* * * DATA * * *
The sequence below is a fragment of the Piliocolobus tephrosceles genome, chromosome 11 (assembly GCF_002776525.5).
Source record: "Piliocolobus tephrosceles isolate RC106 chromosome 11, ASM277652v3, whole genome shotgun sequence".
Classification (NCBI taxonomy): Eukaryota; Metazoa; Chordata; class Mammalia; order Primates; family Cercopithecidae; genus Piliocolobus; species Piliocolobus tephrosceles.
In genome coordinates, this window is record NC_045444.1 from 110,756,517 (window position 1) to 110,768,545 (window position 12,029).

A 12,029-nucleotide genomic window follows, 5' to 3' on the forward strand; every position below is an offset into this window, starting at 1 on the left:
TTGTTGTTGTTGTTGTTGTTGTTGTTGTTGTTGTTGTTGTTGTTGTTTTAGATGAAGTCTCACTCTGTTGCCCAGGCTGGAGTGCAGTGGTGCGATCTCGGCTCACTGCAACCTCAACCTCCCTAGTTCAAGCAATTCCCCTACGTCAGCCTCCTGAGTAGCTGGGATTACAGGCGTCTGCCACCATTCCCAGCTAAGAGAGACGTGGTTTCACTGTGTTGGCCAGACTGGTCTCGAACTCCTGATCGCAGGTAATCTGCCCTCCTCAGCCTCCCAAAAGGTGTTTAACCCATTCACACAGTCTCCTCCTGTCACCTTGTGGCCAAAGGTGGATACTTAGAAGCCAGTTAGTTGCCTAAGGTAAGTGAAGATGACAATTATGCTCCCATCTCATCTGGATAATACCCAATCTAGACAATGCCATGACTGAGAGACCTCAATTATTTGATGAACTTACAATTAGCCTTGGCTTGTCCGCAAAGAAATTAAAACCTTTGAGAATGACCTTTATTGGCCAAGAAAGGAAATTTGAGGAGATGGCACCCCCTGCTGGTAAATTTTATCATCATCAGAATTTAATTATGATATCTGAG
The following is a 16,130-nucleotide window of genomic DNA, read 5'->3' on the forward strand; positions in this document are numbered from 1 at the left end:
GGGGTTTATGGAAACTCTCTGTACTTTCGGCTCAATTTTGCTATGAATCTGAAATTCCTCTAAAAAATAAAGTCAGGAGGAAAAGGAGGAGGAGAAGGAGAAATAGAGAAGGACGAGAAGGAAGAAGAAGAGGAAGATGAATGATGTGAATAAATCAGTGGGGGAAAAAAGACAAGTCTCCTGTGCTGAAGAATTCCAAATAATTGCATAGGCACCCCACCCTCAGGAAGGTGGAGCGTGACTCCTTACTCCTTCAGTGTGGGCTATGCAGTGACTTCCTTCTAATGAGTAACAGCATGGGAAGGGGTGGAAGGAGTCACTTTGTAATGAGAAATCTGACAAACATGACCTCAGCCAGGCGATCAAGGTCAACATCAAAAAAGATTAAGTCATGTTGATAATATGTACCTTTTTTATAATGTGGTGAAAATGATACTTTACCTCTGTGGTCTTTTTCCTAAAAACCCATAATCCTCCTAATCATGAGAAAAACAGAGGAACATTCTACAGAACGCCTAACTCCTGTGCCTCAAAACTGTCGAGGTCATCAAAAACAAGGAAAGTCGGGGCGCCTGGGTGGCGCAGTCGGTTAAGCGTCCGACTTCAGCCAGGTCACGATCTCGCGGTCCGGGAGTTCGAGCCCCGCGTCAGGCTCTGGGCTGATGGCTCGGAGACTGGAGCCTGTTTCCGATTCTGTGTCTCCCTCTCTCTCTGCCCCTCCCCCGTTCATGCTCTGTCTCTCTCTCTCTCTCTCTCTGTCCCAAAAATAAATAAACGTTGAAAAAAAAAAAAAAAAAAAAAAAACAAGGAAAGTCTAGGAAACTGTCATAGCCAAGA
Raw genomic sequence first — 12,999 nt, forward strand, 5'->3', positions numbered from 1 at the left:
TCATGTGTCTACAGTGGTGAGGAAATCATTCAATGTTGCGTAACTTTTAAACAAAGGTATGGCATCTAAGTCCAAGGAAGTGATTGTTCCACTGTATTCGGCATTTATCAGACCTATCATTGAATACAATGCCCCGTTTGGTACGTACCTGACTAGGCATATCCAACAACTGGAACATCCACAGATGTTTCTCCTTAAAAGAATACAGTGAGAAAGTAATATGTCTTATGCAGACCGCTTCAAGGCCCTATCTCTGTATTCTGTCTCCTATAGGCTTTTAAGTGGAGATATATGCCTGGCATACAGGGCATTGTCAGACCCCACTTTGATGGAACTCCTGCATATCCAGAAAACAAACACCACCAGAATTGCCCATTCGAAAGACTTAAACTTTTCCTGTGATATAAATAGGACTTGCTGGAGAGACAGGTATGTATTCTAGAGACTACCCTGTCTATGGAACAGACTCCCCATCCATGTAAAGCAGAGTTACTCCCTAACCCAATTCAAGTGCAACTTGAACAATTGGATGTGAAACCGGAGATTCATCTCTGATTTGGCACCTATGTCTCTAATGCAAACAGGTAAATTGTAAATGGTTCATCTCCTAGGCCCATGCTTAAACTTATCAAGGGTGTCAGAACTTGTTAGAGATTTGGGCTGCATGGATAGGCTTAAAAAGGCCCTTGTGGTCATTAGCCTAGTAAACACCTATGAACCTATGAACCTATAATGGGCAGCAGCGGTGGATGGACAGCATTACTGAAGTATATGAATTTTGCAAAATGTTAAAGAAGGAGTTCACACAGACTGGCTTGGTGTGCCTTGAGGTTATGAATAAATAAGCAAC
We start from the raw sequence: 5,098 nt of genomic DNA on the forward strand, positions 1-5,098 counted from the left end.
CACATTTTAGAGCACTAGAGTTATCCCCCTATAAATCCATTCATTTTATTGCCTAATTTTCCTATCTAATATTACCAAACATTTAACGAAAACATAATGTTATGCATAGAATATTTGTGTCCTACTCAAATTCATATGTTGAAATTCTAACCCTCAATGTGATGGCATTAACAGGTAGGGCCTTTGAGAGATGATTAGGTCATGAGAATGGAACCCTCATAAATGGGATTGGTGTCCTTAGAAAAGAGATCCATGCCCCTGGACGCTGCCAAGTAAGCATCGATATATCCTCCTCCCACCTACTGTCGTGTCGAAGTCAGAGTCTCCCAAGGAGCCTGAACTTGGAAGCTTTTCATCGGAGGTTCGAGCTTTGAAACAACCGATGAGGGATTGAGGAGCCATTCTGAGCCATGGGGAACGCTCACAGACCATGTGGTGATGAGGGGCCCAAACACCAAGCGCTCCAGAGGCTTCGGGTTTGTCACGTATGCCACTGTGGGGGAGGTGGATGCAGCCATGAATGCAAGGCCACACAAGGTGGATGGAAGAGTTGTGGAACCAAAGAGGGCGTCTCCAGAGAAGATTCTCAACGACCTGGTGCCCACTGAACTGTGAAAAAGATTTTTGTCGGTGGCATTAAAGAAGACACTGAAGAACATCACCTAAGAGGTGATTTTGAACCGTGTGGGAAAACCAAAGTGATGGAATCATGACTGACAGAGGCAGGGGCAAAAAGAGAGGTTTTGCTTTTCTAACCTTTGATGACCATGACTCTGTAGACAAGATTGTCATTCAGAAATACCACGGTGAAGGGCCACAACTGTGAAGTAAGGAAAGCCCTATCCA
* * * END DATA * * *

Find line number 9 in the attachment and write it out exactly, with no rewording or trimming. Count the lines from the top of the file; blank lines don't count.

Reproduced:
Raw genomic sequence first — 12,999 nt, forward strand, 5'->3', positions numbered from 1 at the left: